United NationsDepartment of Economic and Social Affairs Sustainable Development

Caribbean Community (CARICOM)

STATEMENT
BYTHE
SECRETARY-6ENERAL
CARIBBEAN COMMUNITY (CARICOM)
HIS £XCEIJ.£NcY IRWIN LAROCQUE
AT THE
UNITED NATIONS SUMMIT ON
THE POST 2015 DEV'£LOPMENT A6ENDA
F0ST£.lUN6 SUSTAINABLE E.CONOMIC 6ROW'rH, TRANSFORMATION AND PROMOnN6
SUSTAINABLE CONSUMPTION AND PRODUCTION
NEWY'ORK. USA
26 SE.PT£.MBU 2015
Fostering Sustainable Economic Growth, Transformation and
Promoting Sustainable Consumption and Production
For the Caribbean Community (CARICOM) the Post 2015 Development Agenda creates the opportunity for us to achieve sustainable development through fostering sustainable economic growth, promoting social inclusion and protecting the environment.
CARICOM States comprise a group of Small Island Developing and Low Lying Coastal States (SIDS) whose development gains to date are under threat from a number of challenges. These include:

A decade long persistent low or negative growth performance barely averaging 1 percent over the last five years;

the lingering, debilitating impact of the global financial and economic crises of 2007 and 2008;

the reality of geographic location in a region described as one of the most natural disaster prone in the world; and

a crushing public debt burden of more than US$24 billion, attributable mainly to external shocks and climatic events.; a debt burden which will require growth rates of between 6 and 10 percent.
Our peculiar challenges have been recognised by some international agencies and institutions. The International Monetary Fund has concluded that CARl COM States "exhibit extreme versions of long-term low growth, high debt, significant vulnerabilities and limited resilience to shocks which set them apart from other middle income states."
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CARICOM's high level of debt is of particular concern, as it is a major drag on sustainable economic growth in the Region. Five of our Member States are among the most highly indebted countries in the world, while ten (10) are considered as having unsustainable levels of indebtedness, with debt to GOP ratios ranging from 65-140%. In such a situation, this causes limited fiscal space to stimulate economic growth.
A significant portion of that debt is due to exogenous shocks and from reconstruction after natural disasters.
As we attempt to overcome such challenges, significant constraints impede our efforts at providing the financial stimulus to generate much needed economic growth. Domestic and regional resource mobilisation is necessary but not sufficient to meet the financing needs for our sustainable development. There is therefore a need for external concessional financial resources to bridge the gap.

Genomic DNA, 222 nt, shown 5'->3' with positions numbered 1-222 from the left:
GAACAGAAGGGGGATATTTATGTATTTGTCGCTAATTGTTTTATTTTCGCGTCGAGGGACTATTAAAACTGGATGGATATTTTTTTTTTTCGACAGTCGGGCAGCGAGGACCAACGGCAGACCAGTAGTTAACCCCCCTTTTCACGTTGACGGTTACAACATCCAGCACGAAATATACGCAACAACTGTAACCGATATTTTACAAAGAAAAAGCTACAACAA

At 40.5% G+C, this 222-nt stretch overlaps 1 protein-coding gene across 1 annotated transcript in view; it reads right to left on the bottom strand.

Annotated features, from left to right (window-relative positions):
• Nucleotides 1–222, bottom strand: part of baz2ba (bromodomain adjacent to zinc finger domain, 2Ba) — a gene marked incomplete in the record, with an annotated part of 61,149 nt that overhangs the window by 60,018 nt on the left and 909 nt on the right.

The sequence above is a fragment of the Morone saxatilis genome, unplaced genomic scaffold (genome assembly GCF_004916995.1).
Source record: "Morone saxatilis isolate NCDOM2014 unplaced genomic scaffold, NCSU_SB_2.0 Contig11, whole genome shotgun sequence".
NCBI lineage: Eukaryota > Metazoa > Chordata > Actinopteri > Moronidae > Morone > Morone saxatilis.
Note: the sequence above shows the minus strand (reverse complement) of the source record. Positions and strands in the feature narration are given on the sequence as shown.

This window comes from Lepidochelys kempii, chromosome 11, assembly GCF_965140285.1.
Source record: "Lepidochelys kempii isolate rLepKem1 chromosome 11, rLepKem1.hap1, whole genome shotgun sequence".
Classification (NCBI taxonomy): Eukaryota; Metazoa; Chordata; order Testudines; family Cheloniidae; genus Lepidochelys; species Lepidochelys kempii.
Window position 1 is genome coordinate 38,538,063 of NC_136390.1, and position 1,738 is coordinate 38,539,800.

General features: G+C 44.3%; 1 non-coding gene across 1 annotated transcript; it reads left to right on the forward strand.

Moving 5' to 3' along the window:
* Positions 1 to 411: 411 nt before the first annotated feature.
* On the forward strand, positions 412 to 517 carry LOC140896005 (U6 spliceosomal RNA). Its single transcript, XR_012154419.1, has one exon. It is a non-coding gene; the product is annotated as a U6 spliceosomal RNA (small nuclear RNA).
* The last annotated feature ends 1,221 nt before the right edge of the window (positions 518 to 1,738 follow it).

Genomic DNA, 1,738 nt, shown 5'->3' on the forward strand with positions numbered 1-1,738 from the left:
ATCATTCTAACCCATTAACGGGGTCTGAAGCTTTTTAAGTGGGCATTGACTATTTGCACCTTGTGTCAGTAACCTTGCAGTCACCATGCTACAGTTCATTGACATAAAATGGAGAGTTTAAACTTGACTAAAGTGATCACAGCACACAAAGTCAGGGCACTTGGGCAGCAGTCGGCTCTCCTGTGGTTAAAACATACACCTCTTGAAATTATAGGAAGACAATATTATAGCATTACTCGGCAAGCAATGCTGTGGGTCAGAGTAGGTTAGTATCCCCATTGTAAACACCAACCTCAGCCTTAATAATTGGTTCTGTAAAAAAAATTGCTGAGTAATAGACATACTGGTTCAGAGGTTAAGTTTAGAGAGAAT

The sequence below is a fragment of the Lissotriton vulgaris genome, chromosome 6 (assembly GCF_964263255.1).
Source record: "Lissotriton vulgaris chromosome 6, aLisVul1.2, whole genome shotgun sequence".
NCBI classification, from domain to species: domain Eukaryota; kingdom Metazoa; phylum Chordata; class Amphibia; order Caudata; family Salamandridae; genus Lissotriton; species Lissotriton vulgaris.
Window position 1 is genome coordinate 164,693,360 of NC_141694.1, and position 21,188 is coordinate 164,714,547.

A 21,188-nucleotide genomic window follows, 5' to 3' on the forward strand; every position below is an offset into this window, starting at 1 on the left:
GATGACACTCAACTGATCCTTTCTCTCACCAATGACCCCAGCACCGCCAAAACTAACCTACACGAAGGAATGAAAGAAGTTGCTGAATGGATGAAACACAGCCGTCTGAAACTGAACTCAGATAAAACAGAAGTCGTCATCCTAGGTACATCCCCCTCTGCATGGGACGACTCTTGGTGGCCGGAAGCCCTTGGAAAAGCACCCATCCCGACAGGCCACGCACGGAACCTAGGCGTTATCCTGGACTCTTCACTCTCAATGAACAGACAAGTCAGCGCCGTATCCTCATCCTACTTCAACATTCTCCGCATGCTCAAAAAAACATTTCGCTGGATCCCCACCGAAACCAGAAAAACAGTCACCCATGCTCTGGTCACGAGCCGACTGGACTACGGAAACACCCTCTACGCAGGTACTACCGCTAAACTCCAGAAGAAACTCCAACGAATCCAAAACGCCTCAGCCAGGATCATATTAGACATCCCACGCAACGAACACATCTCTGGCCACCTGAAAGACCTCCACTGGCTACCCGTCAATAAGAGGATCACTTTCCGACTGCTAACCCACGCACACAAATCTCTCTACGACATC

However, CARICOM States have been graduated out of concessionary development financing due to their classification as middle income countries, based on the criterion of GOP per capita.
The criteria for concessional financing must not be based solely on GOP per capita, and must be changed to include economic and environmental vulnerability. The work being done by UNDP in this regard is commended for consideration by multilateral and bilateral providers of Overseas Development Assistance.
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The issues of debt and the criteria for access to concessional financing need urgent attention in the context of financing for development if the Caribbean is to achieve the 17 Sustainable Development Goals (SDGs).
The proposal put forward by United Nations Economic Commission for Latin America and the Caribbean to alleviate that debt burden is one which we commend to the international community for serious consideration. The conversion of multilateral and bilateral debt into special funds to address external economic shocks, natural disasters, and education and human resource development has the potential to create much needed fiscal space and assist in fostering inclusive economic growth.
CARICOM welcomes any initiative for strong collaborative action amongst our colleague SIDS and among the development partners such as the UN and its agencies, the International Financial Institutions, and the OECD to address these issues urgently if our Region is to continue on the path to sustainable economic growth.
26 September 2015
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